Category: Beer Tasting Notes

Wild Beer Co The Blend Winter 2015 Beyond Modus II

Wild Beer Co: The Blend: Winter 2015 : Beyond Modus II (England: Sour Ale: 6% ABV)

Visual: Hazy red. Off white bubbles.

Nose: Dry. White wine. Soft raisins. Madeira cake. Tart. Apples. Light oak.

Body: Acidic apple. Raisins. Sherbety lemon. Fresh. Plums. Sweet red wine. Cherries. White tart grapes. Spiced rum.

Finish: Lemon sherbet. Vinegar touch. Oak. Raisins. Sticky brown paper. Cider.

Conclusion: These beers seem to be getting closer and closet to a Flemish bruin / Belgian lambic mix with each iteration. Not a bad mix to go for – the two styles are quite similar in tartness, just differ in what tart elements they emphasise. This is very tart, mixing cider apple with white wine on the more lambic styled side. On the Flemish brown influenced side it runs to raisins, vinegar and sticky brown paper. Together that packs quite a punch.

However, things are starting to get a tad familiar with the Wild Beer sours. The cider like touch seems to be their speciality, and while Modus is a quality beer, it is very familiar in the characteristics here. What makes this seem different is that it is much more acidic and tart than the standard Modus.

While nice, I am slightly disappointed that it doesn’t really break the mould or offer anything radically new or even of notably superior quality. This is very much at the expensive end of their range, and yet it isn’t significantly different or better than the cheaper mainstays of their range.

The increased acidity is refreshing but does make it hard to get a feel for the darker fruits within the beer – it feels like it is hiding some of the complexity the beer could show if it was reined in just a touch. A pity as the deeper notes hinted at within the beer could make for an excellent beer, but they really don’t get time to express themselves. So, with the acidity you get a trade off against the more complex notes, rather than adding to and improving. As always, maybe a few years in the bottle will settle it. However at the cost I will admit that I am not going to grab another one to lay down, for that money I expect top quality at first touch.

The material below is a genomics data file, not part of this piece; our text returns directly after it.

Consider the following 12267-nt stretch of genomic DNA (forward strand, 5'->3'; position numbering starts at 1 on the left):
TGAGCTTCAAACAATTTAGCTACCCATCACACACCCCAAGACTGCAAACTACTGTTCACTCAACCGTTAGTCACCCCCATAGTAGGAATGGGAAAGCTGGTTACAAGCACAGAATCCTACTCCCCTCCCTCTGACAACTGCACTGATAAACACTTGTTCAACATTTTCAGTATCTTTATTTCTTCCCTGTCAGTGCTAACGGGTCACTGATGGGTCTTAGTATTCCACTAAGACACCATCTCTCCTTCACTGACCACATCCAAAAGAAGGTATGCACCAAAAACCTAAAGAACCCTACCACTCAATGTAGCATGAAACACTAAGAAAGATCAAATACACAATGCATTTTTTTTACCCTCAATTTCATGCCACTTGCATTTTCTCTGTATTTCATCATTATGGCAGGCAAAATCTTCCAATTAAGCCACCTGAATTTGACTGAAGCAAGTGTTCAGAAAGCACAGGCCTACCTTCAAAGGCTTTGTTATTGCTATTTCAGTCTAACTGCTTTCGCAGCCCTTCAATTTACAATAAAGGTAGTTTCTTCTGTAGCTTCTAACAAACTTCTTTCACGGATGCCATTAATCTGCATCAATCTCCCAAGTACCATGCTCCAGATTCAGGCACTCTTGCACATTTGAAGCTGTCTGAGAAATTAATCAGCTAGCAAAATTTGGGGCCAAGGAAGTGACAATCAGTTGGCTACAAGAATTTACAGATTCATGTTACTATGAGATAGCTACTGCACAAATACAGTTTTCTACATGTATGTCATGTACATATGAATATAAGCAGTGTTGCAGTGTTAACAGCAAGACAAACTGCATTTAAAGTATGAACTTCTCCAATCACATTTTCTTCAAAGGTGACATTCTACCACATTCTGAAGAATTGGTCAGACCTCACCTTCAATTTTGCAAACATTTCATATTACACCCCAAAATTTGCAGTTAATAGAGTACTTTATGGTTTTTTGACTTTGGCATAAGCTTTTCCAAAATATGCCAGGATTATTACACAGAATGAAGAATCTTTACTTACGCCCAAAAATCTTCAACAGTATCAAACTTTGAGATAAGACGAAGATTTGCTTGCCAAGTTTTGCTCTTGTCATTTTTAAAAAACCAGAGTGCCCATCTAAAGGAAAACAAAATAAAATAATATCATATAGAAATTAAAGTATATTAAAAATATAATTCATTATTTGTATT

Also, a hint, if you do grab this, share it. Had by yourself, as I did in an anti social moment, it gets far weaker over the glasses – feeling rougher edged by the end.

So, nice enough but needs a shake up to stand out. I’d say just grab standard Modus Operandi.

Background: Wild Beer Co has been a favourite of mine for a few years now – experimental, pushing sour beers, which are getting more common now, but were rare as hen’s teeth for a while. So, I grab as many of theirs as I can. This one coming from the similar old favourite Independent Spirit. It is their second of “The Blend” series that takes advantage of their three years worth of sour beer stocks. This one uses Modeus Operandi as its base beer to work from. Mainly listened to Napalm Death while drinking, as I am on a bit of thrash metal kick. However while trying to get the bloody waxed top open the song “Die Motherfucker Die” by Dope may have featured prominently. Because god damn it did not want to open.

Purity Pure Ubu

Purity: Pure Ubu (England:Amber Ale: 4.5% ABV)

Visual: Clear reddened brown. Moderate froth brown head that leaves sud rings.

Nose: Cream and milky. Light cinnamon. Shortbread. Sugar dusting. Very, very milky coffee.

Body: Light hop prickle. Milky texture. Light cream. Light toffee. Malt drinks. Slight pepper. Light lime. Very milky coffee. Flour.

Finish: Light hop character and bitterness. Milky. Pepper. Crackers. Flour. Chutney.

Conclusion: This is quite a gentle beer in some ways. For one I have used the word “light” about a billion times during the notes. It has a nice thickness of texture for a bitter/amber ale (I’m not 100% where it lies between the two styles). There is also some hop bitterness, but the main body is quite soft and milky behind that. Kind of like hopped milk. Ok, that sounds horrid. Let me try again.

It has a mild malt backing that comes across like the milkiest of milky coffees, only a smattering of bitterness to back it, but with hints of that flavour. It balances, for the most part, between milk and flour dusted white bead. That is hopped. Ok, that sounds terrible again. I’m not doing very well.